More certainties than doubts for a successful virtual forum
Assessment of the World Social forum 2021 - Towards the virtual and physical forum in Mexico 2022
The last Sunday in January was the culmination of a veritable nine-day marathon, with almost 800 activities proposed by 1,300 organisations that animated the 2021 virtual World Social Forum (WSF). Nearly 10,000 people from 144 countries took part in this year’s forum. The next step will be the WSF to be held in Mexico in 2022, if the pandemic permits.
"What we have just experienced is a link in this 20-year chain of the World Social Forum, a stage of confirmation and reinforcement," explains Rita Freire, journalist and communicator, head of Ciranda.net - an information platform on alter-globalisation created in 2001 - and a member of the facilitation group that set up this virtual forum. She does not hide her surprise and enthusiasm, given the size of this gathering which exceeded even the most optimistic forecasts.
Starting point and dilemma
Rita Freire goes back and looks for a starting point to take stock: it is the Porto Alegre Resistance Forum in January 2020. "We had set great challenges. We reached a consensus that, in order to continue, we had to ensure a reactivated, vigorous WSF, with a real capacity for gathering and impact, as well as a clear commitment to social struggles," she recalls.
The pandemic has forced a change in the roadmap, but not in the demanding targets proposed. The big question was whether this edition would strengthen the WSF. The answer today is positive: "From the very first day, January 23rd, when the virtual opening march took place, we realised that we were experiencing something really incredible: sharing of experiences, videos, reflections from people coming from the remotest corners of the world, as well as substantial contributions from social movements and organisations, in languages we did not always understand.
"The virtual can be an ally of living, real processes. It must be recognised, though, that for many people, the digital is not a viable medium, especially in countries lacking the means to connect to the Internet. There is a second contradiction we are faced with, which is difficult to resolve at the moment. In order to communicate, we use devices, mobile phones whose components include raw materials from countries such as the Democratic Republic of Congo, where these natural resources are the cause of wars and conflicts. Yet another contradiction: for the time being, we have to rely on monopolistic media, such as Facebook, Zoom or YouTube, without having our own free, strong and sovereign tools.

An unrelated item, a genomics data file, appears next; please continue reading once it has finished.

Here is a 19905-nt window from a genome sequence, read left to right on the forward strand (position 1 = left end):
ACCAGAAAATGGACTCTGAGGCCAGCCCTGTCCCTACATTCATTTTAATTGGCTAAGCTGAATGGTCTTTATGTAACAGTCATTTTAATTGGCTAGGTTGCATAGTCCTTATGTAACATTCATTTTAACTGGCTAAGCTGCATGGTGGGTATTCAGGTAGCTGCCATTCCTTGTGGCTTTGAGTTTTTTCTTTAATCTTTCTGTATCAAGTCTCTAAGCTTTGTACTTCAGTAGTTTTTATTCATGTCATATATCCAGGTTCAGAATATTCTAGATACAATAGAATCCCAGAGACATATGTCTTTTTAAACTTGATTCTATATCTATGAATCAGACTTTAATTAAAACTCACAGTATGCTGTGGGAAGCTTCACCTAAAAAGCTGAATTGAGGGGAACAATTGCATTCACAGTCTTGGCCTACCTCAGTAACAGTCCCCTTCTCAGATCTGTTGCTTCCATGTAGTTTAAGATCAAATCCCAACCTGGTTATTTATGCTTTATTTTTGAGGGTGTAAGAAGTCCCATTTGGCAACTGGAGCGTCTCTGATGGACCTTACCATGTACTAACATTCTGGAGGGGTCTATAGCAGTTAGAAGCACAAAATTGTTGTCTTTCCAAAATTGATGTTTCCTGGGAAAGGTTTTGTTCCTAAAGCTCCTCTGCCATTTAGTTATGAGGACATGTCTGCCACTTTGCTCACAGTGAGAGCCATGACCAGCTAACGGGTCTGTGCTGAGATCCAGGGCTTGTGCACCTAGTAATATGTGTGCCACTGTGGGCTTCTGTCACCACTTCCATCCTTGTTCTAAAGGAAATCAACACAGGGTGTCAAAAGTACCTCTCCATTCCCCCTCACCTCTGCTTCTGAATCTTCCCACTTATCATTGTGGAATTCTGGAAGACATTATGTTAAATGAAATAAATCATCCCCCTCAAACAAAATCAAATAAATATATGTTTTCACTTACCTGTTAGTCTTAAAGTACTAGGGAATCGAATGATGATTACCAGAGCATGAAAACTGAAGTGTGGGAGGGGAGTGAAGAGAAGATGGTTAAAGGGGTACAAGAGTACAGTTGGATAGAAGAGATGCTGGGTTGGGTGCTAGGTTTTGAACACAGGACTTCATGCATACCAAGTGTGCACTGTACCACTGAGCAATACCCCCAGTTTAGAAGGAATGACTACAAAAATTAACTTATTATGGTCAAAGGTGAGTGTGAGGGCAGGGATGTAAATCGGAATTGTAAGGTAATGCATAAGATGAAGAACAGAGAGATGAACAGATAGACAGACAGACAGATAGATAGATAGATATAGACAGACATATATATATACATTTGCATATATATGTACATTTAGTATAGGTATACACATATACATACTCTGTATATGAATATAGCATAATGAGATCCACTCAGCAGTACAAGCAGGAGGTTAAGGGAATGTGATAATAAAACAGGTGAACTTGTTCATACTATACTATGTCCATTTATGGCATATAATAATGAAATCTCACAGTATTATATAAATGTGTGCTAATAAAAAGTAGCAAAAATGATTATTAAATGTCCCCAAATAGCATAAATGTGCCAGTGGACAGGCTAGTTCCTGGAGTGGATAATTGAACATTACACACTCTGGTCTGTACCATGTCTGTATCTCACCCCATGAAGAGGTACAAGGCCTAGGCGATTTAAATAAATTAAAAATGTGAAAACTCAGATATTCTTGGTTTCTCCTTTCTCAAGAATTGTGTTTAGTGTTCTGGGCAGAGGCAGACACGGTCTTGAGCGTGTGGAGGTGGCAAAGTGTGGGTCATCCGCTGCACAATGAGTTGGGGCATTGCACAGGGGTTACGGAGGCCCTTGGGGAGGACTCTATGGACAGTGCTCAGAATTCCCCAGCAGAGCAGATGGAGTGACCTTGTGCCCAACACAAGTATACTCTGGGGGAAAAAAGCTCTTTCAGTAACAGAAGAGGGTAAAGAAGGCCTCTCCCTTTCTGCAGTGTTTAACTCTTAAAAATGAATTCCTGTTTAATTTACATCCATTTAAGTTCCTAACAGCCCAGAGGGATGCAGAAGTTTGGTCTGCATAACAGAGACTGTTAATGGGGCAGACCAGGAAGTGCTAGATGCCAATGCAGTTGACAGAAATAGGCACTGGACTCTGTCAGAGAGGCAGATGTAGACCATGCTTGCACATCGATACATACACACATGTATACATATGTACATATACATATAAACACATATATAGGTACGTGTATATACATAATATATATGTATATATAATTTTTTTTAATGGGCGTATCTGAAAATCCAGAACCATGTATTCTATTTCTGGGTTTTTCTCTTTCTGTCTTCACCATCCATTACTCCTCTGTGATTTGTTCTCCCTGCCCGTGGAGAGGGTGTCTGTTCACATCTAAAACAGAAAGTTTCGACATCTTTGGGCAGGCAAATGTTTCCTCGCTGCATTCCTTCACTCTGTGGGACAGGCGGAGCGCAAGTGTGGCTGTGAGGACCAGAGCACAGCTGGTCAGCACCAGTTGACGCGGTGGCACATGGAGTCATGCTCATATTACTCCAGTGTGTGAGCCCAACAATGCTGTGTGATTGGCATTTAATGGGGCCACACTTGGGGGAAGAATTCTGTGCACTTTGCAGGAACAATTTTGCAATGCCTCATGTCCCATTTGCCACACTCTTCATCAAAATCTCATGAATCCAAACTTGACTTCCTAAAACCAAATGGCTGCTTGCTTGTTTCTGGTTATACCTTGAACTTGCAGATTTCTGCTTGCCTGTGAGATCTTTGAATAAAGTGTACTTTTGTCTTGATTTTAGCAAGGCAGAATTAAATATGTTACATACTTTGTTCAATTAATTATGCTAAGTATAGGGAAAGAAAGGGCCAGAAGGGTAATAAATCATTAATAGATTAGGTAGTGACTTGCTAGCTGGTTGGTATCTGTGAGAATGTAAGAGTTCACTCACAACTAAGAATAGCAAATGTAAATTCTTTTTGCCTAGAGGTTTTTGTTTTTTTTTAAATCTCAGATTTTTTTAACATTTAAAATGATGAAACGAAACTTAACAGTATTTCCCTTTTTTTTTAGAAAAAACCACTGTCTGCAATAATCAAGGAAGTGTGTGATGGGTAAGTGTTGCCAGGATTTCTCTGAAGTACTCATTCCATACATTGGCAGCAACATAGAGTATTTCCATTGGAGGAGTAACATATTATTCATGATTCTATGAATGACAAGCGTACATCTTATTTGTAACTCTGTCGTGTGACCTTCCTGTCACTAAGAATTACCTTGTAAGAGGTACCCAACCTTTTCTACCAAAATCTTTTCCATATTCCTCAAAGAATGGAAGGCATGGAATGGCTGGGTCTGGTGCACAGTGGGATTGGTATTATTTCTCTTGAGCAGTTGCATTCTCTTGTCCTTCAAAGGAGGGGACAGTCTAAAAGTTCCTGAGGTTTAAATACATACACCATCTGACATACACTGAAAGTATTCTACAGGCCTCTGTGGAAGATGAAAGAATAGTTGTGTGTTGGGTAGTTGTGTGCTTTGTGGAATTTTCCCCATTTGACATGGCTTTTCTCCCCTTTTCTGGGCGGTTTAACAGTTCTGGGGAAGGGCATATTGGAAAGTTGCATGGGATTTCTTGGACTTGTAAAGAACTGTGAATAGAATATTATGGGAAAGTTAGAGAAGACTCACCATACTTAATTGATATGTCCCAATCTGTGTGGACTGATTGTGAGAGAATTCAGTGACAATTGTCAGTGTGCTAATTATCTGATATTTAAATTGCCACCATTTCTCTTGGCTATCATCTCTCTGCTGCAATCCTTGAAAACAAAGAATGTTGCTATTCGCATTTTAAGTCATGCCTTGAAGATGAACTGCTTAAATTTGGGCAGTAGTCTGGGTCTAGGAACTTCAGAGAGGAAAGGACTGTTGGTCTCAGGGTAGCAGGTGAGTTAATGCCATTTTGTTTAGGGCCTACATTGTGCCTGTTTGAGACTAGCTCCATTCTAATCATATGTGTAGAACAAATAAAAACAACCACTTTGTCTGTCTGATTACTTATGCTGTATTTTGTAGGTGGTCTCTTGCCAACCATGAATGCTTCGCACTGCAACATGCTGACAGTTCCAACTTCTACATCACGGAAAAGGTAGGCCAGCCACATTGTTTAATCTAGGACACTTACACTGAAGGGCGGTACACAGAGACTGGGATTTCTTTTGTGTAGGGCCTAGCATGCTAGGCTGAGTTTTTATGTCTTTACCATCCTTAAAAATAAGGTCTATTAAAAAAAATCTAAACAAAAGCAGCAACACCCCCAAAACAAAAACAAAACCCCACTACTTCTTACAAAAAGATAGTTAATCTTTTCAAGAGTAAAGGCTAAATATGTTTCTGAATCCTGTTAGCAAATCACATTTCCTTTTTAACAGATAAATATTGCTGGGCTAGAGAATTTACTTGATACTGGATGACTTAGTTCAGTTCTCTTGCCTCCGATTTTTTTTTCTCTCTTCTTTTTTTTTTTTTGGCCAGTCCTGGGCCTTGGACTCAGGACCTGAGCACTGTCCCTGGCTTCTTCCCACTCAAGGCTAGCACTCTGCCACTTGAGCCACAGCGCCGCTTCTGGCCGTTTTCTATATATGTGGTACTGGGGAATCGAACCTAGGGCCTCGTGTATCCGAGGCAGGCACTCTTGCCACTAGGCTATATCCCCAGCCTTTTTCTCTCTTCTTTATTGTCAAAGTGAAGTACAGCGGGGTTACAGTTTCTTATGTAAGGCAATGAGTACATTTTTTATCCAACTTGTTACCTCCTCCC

"We can use the virtual, without forgetting that it is not necessarily wonderful or fair and that in many cases it reflects a privilege that is the product of an unacceptable operating system," observes Rita Freire. She recalls that the very birth of the forum in 2001, in Porto Alegre, was made possible thanks to the appeal launched worldwide via the Internet. And that, at a later stage, the media and the social networks essential to the anti-globalisation movement began to be created and strengthened.
Convergences for contesting power
Rita Freire said that it was a good idea that the 2021 forum had been organised on the basis of specific thematic axes. The activities required "prior dialogue between organisations, consensus and convergence, which reinforced an important exercise for social actors; all this without ignoring the differences and possible conflicts that need to be resolved internally. For months, this forum proved to be a broad participatory process.
"Many of the debates at the current WSF were focused on the alternatives of a post-pandemic planet, both in environmental, economic and informational terms, as well as on the constitution and strengthening of democracy, on feminist struggles, migration, indigenous people and ethnic minorities," she said.
The essential thing is, precisely, to understand this constant dialogue between social actors, not just as mere intellectual rhetoric, but with a view to "strengthening convergences, imagining joint actions and mobilisations for the future, in short, suggesting global proposals that make it possible to contest the power of those who hold it", she stresses.
"Many of the proposals discussed at the WSF reinforce this future hope," adds Rita Freire. She lists a few examples: Google workers are advancing the idea of building a single global union; indigenous communities in Mexico are developing alternative forms of the Internet; free media are seeking to strengthen themselves; organisations are planning a major campaign to ban poverty and are anticipating concrete proposals at the national level to move in that direction. Not to forget also the debates on the role of the states in situations such as the one we are currently experiencing, the importance of public services, the suffocating burden of debt for the Global South countries, etc.
The process is continuing and the WSF is planning another forum in Mexico next year, if the pandemic permits. “Nothing can replace a hug. We can't dance together on the Internet," the Brazilian journalist points out. She is convinced that face-to-face and virtual meetings will have to be combined. "Mexico could be like a centre, a heart of the event that is linked to the rest of the world, a multicentric and polycentric formula. A World Social Forum configured as a global topic, where the strength of movements and organisations is expressed with real impact. The possible dream of a mobilised global civil society, challenging the hegemonic system and building viable post-pandemic alternatives, the foundation of a fairer and more equitable world, concludes Rita Freire.
Sergio Ferrari, journalist PR, Switzerland
Translation Olivier Guerdat